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Rendering of a Local 1g Environment for Enhanced Motor Learning in Altered Gravity (Sim1g)

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ClinicalTrials.gov Identifier: NCT03978910
Recruitment Status : Recruiting
First Posted : June 7, 2019
Last Update Posted : June 7, 2019
Sponsor:
Information provided by (Responsible Party):
University Hospital, Caen

Tracking Information
First Submitted Date  ICMJE June 5, 2019
First Posted Date  ICMJE June 7, 2019
Last Update Posted Date June 7, 2019
Actual Study Start Date  ICMJE April 1, 2019
Estimated Primary Completion Date May 30, 2020   (Final data collection date for primary outcome measure)
Current Primary Outcome Measures  ICMJE
 (submitted: June 6, 2019)
accuracy of the reaching movements [ Time Frame: baseline ]
Euclidian distance between final position and target
Original Primary Outcome Measures  ICMJE Same as current
Change History No Changes Posted
Current Secondary Outcome Measures  ICMJE Not Provided
Original Secondary Outcome Measures  ICMJE Not Provided
Current Other Pre-specified Outcome Measures Not Provided
Original Other Pre-specified Outcome Measures Not Provided
 
Descriptive Information
Brief Title  ICMJE Rendering of a Local 1g Environment for Enhanced Motor Learning in Altered Gravity
Official Title  ICMJE Rendering of a Local 1g Environment for Enhanced Motor Learning in Altered Gravity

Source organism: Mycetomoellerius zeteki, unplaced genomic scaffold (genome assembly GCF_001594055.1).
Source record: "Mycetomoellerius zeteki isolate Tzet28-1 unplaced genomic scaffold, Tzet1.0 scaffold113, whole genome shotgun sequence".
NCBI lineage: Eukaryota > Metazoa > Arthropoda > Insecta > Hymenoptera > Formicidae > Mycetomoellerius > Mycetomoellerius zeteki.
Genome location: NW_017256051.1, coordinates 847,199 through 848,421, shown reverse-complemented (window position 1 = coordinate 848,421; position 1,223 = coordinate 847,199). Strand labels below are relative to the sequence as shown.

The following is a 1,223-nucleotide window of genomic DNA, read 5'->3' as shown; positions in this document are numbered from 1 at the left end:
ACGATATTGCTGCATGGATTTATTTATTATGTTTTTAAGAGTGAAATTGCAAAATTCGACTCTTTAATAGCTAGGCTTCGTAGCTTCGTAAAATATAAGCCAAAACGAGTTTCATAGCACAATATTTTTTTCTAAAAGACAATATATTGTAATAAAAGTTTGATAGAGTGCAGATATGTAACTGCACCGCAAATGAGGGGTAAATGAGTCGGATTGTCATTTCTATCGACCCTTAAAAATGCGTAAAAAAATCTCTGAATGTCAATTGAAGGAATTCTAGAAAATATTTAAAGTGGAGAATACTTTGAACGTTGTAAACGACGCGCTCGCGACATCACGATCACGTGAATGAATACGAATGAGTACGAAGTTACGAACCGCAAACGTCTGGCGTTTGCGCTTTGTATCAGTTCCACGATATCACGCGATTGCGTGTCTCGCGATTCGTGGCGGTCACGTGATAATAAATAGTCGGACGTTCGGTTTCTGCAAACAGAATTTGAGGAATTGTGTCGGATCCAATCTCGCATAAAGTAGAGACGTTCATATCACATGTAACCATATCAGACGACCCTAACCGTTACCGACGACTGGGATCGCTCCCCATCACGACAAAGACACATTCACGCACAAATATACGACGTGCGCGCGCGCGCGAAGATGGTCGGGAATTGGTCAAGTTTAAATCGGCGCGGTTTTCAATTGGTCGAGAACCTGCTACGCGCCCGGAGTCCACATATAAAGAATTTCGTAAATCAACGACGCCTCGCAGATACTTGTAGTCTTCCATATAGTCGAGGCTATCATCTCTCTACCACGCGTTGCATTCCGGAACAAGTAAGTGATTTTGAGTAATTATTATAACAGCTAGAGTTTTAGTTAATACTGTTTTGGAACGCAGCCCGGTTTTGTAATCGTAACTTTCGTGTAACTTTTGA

Brief Summary Human motor adaptation is crucial to adapt to new environments, such as altered gravity. Dexterous manipulation and fine movements in space require learning new coordinated motor actions. Traditionally, adaptation mechanisms have been tested in laboratories with robotic devices that perturb specific task parameters unbeknownst to the participant. Over repetition, participants build a more accurate representation of the task dynamics and, eventually, improve performance. These perturbations are applied locally on the hand or limb while the dynamics of the rest of the body remains unaltered. These approaches are therefore limitative since they do not reflect ecological adaptation to globally changed dynamics, such as new gravitational environments. Parabolic flights, centrifuges and water immersion allow circumventing these limitations. Previous investigations in these contexts have highlighted the role of the global context in motor adaptation. However, it is unknown if global learning could benefit from exploiting known local dynamics. Here, we design an original task that will capture both the learning of arm movement kinematics as well as grasping forces for object manipulation in an ecologically valid design. We test whether executing this task in hypogravity with rendering of Earth gravity locally at the hand is beneficial or detrimental to task performance. By adopting the "negative picture" of conventional robotic approaches, these results will further our understanding of basic motor adaptation and provide insightful information on the optimal design and control of human-machine interfaces and wearable robots in space environments and other immersive dynamics.
Detailed Description Not Provided